Simple fixes could help keep Medicaid expansion from bankrupting Missouri

By Holly Rehder on February 18, 2021

In August 2020, Missouri voters gathered at the polls and overwhelmingly approved Medicaid expansion here in our state, passing it into our state constitution as the law of the land. 

I was very vocal in my opposition to Medicaid expansion. I believe it has the potential of bankrupting our state and taking funding away from important programs, like education and infrastructure. My fear is that Medicaid expansion could easily move forward without significant reforms to help reign in costs. We must work to ensure that scenario does not happen.  

Even with the extra federal funding that comes with Medicaid expansion, Missourians still must foot a significant portion of the bill. A report commissioned by the Missouri Department of Social Services concluded that — without reforms — we can expect the Medicaid program in our state to comprise 26-30 percent of general revenue by the year 2023. That represents hundreds of millions of dollars that must go toward this program instead of toward school buses, roads, and law enforcement, just to name a few. Clearly, allowing Medicaid expansion to proceed as is and without reform would mean disaster for our state budget. The report goes on to specify that “the Missouri Medicaid program is currently outdated in most aspects compared to other peer states.” We must make reforms now.

It is our job in the Missouri General Assembly to act to save our state budget and the many other vital programs our government provides. 

I know how important these services are to people in need. I was raised on this type of program so I know firsthand how many families wouldn’t be able to make it without this help. However, being raised on it, I’ve also watched government programs meant to help people turn out to be the very avenue that holds them down and prevents them from ever realizing their potential. That’s why I support work requirements for food stamps and other reforms. Able-bodied people should be doing something outside the home — volunteering, school, work — while on these programs. This is what opens doors and paves the way for upward mobility. It is imperative that we act now on these reforms, to keep these programs in place and viable for those in need, while making them a hand-up, not a hand-out, for those who have the ability to move up and out of their current situation.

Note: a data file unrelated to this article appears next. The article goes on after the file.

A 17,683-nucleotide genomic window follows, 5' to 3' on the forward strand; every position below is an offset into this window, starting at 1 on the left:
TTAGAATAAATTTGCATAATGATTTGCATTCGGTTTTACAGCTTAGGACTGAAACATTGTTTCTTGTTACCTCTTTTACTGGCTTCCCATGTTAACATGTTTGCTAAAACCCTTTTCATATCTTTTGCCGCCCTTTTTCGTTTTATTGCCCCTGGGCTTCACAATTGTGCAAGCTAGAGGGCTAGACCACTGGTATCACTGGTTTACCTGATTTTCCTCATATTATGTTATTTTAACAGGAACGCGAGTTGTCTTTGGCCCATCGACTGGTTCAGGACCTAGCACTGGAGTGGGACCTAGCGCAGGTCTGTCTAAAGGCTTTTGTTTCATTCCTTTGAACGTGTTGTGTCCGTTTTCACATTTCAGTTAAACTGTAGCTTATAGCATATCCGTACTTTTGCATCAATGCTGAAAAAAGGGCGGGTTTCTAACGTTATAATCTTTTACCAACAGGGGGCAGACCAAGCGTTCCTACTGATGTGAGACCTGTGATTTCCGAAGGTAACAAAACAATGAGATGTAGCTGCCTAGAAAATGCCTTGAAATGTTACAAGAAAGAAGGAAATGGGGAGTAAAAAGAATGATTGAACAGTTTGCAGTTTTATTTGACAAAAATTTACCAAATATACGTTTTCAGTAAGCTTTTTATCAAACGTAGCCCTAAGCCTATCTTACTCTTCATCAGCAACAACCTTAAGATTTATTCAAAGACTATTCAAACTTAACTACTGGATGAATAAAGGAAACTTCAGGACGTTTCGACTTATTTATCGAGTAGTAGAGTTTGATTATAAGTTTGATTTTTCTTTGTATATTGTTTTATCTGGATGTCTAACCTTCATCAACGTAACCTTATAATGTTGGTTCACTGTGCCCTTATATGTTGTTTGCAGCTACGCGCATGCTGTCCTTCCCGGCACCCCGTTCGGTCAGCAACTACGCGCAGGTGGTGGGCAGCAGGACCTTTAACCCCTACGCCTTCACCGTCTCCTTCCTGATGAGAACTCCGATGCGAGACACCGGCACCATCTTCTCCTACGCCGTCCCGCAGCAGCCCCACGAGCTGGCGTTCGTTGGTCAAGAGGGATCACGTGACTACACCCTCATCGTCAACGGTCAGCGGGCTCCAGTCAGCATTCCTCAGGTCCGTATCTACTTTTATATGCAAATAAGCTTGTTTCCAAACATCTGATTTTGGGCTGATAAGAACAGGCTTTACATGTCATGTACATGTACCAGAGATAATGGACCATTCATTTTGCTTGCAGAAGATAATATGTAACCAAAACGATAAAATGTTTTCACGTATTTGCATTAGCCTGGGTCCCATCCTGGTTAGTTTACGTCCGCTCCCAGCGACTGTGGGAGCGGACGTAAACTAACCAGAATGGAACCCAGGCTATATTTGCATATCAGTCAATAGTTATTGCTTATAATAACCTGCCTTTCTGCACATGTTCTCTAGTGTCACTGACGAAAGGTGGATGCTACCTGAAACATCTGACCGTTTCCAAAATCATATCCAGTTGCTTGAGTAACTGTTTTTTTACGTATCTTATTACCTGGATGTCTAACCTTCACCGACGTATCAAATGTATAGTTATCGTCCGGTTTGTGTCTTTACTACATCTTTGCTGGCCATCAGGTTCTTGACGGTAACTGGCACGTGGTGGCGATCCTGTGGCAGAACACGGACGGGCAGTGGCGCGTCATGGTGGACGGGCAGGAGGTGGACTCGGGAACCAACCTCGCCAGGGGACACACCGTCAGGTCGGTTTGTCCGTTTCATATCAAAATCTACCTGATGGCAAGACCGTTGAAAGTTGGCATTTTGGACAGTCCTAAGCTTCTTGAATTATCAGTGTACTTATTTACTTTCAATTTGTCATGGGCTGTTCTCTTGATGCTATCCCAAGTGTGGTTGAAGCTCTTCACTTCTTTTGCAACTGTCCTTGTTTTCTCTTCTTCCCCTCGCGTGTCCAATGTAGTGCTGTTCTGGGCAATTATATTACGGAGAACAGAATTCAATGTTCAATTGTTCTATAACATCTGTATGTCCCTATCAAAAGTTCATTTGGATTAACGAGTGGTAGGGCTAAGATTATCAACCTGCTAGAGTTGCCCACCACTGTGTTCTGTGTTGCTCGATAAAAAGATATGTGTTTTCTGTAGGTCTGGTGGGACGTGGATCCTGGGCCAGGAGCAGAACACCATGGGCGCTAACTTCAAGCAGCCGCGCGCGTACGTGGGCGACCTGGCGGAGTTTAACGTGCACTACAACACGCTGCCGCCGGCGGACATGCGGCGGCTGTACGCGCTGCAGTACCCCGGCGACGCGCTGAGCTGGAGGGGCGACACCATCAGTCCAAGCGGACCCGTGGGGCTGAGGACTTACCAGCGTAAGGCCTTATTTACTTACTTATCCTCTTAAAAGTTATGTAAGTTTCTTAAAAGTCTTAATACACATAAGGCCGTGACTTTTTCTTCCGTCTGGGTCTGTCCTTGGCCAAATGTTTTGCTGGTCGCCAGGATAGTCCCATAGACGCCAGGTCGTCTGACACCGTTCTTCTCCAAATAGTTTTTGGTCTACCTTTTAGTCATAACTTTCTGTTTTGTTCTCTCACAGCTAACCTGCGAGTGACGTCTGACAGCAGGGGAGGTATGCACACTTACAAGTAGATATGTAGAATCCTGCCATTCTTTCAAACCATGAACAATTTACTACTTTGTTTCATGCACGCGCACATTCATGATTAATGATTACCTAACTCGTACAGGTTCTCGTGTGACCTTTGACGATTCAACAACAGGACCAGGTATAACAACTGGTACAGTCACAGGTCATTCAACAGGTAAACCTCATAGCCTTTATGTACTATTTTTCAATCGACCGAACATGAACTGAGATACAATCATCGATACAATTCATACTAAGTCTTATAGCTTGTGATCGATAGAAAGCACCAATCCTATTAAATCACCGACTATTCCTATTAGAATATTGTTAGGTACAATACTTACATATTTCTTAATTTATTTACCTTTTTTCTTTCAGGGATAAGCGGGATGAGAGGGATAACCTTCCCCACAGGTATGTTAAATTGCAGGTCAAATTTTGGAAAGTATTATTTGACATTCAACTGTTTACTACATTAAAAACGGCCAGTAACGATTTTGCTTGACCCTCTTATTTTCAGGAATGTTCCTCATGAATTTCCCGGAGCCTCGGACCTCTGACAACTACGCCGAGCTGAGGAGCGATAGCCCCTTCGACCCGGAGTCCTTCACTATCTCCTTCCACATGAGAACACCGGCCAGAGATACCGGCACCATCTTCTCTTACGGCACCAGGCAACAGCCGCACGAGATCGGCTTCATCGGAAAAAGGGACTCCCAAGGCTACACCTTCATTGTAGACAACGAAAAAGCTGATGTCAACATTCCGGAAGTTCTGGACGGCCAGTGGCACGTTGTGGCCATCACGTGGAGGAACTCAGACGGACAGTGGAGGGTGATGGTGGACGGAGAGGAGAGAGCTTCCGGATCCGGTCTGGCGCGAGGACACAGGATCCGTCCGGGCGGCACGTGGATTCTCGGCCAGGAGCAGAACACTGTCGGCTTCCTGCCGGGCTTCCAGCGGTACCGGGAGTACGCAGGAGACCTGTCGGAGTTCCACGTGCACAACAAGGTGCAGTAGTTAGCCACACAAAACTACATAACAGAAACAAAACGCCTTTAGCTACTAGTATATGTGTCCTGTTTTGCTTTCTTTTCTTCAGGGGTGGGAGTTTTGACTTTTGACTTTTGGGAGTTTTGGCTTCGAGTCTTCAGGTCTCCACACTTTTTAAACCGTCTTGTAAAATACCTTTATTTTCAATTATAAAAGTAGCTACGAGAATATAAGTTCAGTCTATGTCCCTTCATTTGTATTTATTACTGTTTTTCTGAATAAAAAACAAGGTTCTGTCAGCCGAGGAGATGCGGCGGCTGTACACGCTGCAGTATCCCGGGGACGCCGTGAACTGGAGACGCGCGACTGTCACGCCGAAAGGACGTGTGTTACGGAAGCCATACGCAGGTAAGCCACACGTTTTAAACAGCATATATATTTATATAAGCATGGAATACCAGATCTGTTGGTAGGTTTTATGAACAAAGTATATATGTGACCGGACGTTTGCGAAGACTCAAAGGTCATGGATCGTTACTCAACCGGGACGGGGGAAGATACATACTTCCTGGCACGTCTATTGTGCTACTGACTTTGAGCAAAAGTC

The report identified a bevy of potential reforms that could save our state up to $1 billion in Medicaid cost-savings over the years. 

One significant reform identified by the report is to change the way the state reimburses hospitals for outpatient (OP) services. Currently, Missouri hospitals and Missouri HealthNet do not have a fee schedule for outpatient procedures like we do for inpatient services. This leads to chaos in the market, waste, fraud, and abuse because hospitals just get paid based on a percentage of what they charge. Higher charges equal higher reimbursement, regardless of what the procedure actually costs the hospital or even what is considered average costs for the procedure. Missouri should adopt the practices of other states by moving toward a Medicare based OP fee schedule. This reform would encourage hospitals to be more cost efficient because they will not receive as generous of a reimbursement rate.

Thankfully, the Missouri Senate is already working on this reform. SB 103, sponsored by Sen. Bill Eigel, will change the reimbursement rate for hospital outpatient services from 80 percent of billed charges to 50 percent of the cost of the comparable Medicare reimbursement rate for such services. This one small step could significantly lessen the burden on the state’s finances, and bring our state more in-line with what other states are doing. I am glad to support this, and other reforms, to help preserve both Medicaid and our state’s budget as a whole. 

Paid for by Friends of Holly Rehder, Henry ‘Butch’ Holyfield, Treasurer.

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